Flowers and Hope

Daffodils

This week began with a funeral as my family gathered to say our final farewells to my nanna who passed away at the end of February. By a lovely coincidence, there were daffodils spelling the word Hope, my nanna’s name, on the grounds of the Crematorium.

My nanna turned 93 last September and I feel incredibly lucky to have had her all through my childhood and well into adulthood, but I’ll miss her and life without her will be a huge adjustment for our family. It’s particularly sad timing as she passed away before meeting our baby, her great granddaughter.

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My grandparents on their wedding day in 1947

I’m very grateful to have such a store of memories with my nanna. I’ll remember her reading The Owl and the Pussycat to me when I was very little and reciting King John’s Christmas during Christmas dinner a couple of years ago. I’ll remember the sandwich cakes she baked for birthdays and special occasions, which were perfect every time, never burned, peaked, cracked or soggy. I’ll remember her singing songs from old musicals while she washed dishes, and her twinkling eyes and throaty chuckle as she told personal anecdotes.

When we came to clear out her house, there were only a few keepsakes I wanted, but I dug up some flowers from her garden that I hope will survive being moved to our garden and will always remind me of nanna. Have a lovely week. X

Kitchen by Banana Yoshimoto

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Let me preface this review by saying that Kitchen is a book that shouldn’t be judged by the cover, as aside from the garish colours, the description and synopsis on the back cover are downright misleading. This slim book compromises of two standalone stories covering similar themes of grief and loss, Kitchen and Moonlight Shadow.

The first story, Kitchen, is narrated by a young woman, Mikage Sakurai, following the death of her grandmother – and last remaining blood relative. After her grandmother’s funeral, Yuichi Tanabe, a young man who knew her grandmother invites Mikage to live with him and his transgender parent, Eriko; feeling cast adrift and at something of a crossroads in her life, Mikage gratefully accepts. The title of the story refers to Mikage’s favourite room in the home, where she finds a sense of comfort and purpose preparing food for the people she cares about or even just cleaning and setting things in order in the midst of her own turmoil and upheaval.

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Kitchen explores the different ways that the three characters, Mikage, Yuichi and Eriko experience and react to grief. Rather than seeming macabre and depressing, Kitchen is an inspiring and thought-provoking reminder not to sleepwalk through life lost in our daily routines because our time is finite and every moment is precious. As the narrator wrestles with her own highs and lows, she also ponders if we can really appreciate joy and triumph without also experiencing sorrow and disappointment, and it is Mikage’s acceptance of her own loneliness and mortality that encourages her to consider new paths and possibilities.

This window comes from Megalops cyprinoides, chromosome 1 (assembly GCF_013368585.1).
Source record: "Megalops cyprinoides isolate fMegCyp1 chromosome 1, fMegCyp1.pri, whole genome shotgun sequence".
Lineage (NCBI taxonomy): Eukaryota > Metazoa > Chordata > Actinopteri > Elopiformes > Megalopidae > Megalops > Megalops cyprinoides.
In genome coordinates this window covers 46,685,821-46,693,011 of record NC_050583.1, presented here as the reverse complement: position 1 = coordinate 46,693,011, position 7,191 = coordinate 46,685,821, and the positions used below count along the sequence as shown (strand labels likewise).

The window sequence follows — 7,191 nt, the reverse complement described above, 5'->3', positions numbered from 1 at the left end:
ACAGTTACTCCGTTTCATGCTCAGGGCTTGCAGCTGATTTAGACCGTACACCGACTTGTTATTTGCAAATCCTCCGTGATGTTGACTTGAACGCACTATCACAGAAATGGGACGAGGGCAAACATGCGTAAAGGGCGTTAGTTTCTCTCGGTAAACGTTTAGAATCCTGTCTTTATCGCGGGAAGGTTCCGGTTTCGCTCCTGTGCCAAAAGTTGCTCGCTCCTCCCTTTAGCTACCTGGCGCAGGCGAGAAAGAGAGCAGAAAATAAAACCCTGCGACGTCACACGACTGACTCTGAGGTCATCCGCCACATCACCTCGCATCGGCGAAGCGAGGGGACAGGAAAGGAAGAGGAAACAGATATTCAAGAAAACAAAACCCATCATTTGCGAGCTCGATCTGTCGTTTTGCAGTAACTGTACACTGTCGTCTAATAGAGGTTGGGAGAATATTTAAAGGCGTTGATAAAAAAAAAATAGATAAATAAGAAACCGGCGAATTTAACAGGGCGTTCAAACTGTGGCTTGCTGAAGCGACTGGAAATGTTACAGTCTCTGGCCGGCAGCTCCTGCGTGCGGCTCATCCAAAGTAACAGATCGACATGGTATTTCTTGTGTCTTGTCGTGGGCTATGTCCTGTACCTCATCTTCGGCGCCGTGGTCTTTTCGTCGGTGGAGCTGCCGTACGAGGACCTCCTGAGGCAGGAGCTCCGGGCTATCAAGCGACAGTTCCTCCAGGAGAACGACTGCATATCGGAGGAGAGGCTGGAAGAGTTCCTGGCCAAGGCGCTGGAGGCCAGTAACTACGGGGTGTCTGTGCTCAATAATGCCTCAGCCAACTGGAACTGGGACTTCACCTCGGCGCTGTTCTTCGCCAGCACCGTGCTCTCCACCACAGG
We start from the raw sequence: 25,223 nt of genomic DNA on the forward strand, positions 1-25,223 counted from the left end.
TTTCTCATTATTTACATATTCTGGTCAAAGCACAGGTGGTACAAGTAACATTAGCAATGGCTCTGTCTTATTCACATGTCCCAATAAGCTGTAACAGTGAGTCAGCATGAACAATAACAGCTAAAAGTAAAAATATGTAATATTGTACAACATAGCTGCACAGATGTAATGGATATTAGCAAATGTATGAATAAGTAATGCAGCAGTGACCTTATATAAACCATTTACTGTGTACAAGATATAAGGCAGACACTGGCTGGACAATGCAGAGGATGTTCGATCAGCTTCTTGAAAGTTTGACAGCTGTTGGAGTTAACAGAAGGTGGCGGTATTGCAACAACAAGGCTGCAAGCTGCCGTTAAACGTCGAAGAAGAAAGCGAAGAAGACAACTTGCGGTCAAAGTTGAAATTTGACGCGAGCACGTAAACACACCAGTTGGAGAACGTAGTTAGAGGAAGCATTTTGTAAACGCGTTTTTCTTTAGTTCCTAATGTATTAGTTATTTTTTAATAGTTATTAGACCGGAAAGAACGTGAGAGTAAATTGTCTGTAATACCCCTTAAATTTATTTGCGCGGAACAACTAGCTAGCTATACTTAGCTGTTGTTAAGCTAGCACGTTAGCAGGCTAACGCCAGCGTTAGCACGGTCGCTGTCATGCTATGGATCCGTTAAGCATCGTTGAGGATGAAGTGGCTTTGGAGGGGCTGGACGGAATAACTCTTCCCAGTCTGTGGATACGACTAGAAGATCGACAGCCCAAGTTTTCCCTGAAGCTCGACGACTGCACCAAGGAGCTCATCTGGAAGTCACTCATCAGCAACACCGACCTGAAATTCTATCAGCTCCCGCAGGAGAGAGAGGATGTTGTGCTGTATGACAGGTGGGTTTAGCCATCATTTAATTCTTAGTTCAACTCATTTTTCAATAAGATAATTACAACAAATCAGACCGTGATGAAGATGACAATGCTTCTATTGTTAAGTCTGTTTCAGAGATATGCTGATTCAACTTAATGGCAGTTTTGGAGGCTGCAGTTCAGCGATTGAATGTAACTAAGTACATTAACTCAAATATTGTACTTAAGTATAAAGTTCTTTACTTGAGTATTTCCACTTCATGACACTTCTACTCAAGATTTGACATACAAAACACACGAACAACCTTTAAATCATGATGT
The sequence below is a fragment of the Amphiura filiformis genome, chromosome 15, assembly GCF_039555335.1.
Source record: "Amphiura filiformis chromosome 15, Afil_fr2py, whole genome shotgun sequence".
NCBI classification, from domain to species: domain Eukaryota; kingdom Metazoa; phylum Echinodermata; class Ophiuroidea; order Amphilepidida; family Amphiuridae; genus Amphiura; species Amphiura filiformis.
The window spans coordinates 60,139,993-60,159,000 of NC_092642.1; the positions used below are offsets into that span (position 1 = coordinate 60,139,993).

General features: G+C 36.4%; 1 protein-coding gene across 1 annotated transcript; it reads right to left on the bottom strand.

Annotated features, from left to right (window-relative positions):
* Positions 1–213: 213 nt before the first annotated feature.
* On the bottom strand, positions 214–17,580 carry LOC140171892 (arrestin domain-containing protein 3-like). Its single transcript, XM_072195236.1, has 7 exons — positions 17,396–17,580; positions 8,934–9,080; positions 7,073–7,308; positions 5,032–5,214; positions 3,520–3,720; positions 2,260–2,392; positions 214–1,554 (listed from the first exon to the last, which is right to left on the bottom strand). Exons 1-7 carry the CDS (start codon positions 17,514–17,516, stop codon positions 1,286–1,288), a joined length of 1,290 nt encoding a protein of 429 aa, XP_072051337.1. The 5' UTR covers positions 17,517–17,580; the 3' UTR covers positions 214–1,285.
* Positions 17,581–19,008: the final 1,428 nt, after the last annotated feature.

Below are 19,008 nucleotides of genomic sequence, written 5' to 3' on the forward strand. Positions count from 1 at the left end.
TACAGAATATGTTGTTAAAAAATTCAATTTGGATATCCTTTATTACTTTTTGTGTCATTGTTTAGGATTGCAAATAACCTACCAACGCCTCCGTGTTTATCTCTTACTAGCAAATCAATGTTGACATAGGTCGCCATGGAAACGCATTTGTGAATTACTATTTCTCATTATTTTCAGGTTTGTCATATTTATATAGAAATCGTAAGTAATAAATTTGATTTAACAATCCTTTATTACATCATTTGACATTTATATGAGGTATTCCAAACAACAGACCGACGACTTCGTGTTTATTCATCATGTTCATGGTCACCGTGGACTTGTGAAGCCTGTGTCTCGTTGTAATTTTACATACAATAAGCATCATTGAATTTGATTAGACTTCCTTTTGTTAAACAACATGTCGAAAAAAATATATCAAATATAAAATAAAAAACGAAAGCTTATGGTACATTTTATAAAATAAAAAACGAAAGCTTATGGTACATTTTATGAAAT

Unfortunately, Moonlight Shadow is a bittersweet story with similar themes but it just didn’t resonate with me the way that Kitchen did.

This is a short book and so easy to slip into, yet it is one I savoured and will likely re-read. Have a lovely week. X

Review of ‘Umami’ by Laia Jufresa

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Umami is a novel set in Mexico City that follows the residents of five houses (named after the flavours sour, salty, sweet, bitter and umami) all of whom are experiencing some form of loss or grief. The story has five narrators, there is twelve-year-old Ana trying to make sense of the death of her little sister, Luz; Marina, an artist recovering from anorexia who creates colours to describe emotions; Alfonso, an anthropologist mourning the death of his vivacious wife, Noelia (who was in life grieving her own childlessness); Pina, Ana’s friend and neighbour, trying to understand her mother’s unexplained departure from the family, and finally, Luz, describing the events leading up to her death.

Umami has an unusual and non-linear structure, each chapter focuses on one character during a particular year starting with Ana in 2004, switching to Marina in 2003, then Alfonso in 2002, Luz in 2001 and Pina in 2000, before returning to Ana and working backwards again. The time and character shifts can seem disorientating at first but it allows the story to unfurl gradually and shows how seemingly ordinary interactions between the characters can take on greater meaning and significance once the consequences are fully revealed.

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Umami is a short novel that tackles some big themes such as loss, grief and identity. As Ana and Pina take their first awkward steps towards adolescence, Alfonso is adjusting to his own transition from husband to widower and also describes Noelia’s struggle with her own identity as a wife and respected cardiologist but “only a daughter” because of her childlessness, while Marina attempts to overcome anorexia, an abusive childhood and work out who she is.

The sense of loss that permeates through the novel isn’t the tidal waves of sorrow, anger and shock that wash over us when grief is fresh, but the dull ache of missing someone that never really goes away no matter how many years pass, and of slowly trying to find a new purpose in life.

The slow and thoughtful pace of Umami has been a pleasant contrast to the busy-ness at work and home in my own life over the last few weeks, and Umami is a poignant but hopeful novel that lingers long after the story ends.